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Past Houses of Light

The toned, silver gelatin photographs in the series Past Houses of Light document a form of vernacular architecture: the wooden and glass greenhouse that has mostly disappeared from the eastern United States. The focus is on family run greenhouses that have gone out of business or where the business is moribund. Once I discover a site, I track it through the seasons and over the years until whatever structures are present have vanished. The photographs document sites as they reverted back to undisturbed nature or, more commonly, they became places for something else. Whenever possible, I collect information about the history of the business and the family or families who worked there. As in so many things, serendipity has played a large part in this project.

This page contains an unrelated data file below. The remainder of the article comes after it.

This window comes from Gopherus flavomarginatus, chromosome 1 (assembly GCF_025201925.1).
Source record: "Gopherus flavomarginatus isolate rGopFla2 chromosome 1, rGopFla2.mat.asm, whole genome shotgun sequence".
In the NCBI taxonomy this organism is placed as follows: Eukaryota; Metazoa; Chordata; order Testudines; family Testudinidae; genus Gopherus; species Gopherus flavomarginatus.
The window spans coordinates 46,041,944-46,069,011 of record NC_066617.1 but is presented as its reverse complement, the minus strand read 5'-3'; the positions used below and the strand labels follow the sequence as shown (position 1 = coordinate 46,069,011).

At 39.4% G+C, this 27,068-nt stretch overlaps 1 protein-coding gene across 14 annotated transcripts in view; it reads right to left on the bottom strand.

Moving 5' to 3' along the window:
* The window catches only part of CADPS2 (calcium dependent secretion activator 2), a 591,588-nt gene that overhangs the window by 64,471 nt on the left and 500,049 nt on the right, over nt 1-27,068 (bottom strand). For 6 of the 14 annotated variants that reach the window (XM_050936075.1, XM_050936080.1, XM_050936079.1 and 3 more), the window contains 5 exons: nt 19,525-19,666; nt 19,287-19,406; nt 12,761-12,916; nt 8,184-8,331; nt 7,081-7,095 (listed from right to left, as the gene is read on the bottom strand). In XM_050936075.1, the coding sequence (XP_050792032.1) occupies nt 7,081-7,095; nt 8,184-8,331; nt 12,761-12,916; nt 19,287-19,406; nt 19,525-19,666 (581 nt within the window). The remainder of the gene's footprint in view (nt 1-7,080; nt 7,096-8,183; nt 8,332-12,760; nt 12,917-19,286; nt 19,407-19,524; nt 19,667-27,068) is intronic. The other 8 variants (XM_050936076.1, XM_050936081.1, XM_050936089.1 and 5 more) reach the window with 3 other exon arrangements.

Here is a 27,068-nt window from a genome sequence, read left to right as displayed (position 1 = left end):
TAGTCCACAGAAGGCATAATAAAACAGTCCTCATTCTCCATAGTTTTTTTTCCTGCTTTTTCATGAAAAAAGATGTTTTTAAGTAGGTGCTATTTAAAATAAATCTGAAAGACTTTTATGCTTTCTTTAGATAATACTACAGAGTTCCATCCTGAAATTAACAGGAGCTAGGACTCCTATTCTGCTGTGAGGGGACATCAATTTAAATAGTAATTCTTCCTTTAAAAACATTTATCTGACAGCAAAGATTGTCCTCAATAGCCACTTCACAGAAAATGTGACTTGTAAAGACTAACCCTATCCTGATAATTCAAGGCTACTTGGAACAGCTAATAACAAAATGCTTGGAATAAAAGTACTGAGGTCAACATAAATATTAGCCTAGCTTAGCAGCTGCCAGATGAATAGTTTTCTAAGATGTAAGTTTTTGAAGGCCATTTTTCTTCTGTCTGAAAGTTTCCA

On one level the series is about a type of vernacular architecture and how its fate has been affected by social and economic conditions. But, over many years, the subject’s metaphorical implications have gripped me. Glass greenhouses—the few that still survive—are relatively fragile structures. When a business declines or fails, a greenhouse is quickly reclaimed by surrounding nature or, as is often the case, it can be demolished in a day or two. One could say that wooden and glass greenhouses are emblems of ephemerality like few other structures in our built environment.

A solo exhibition of the series was shown at the Lancaster Museum of Art in 2005.


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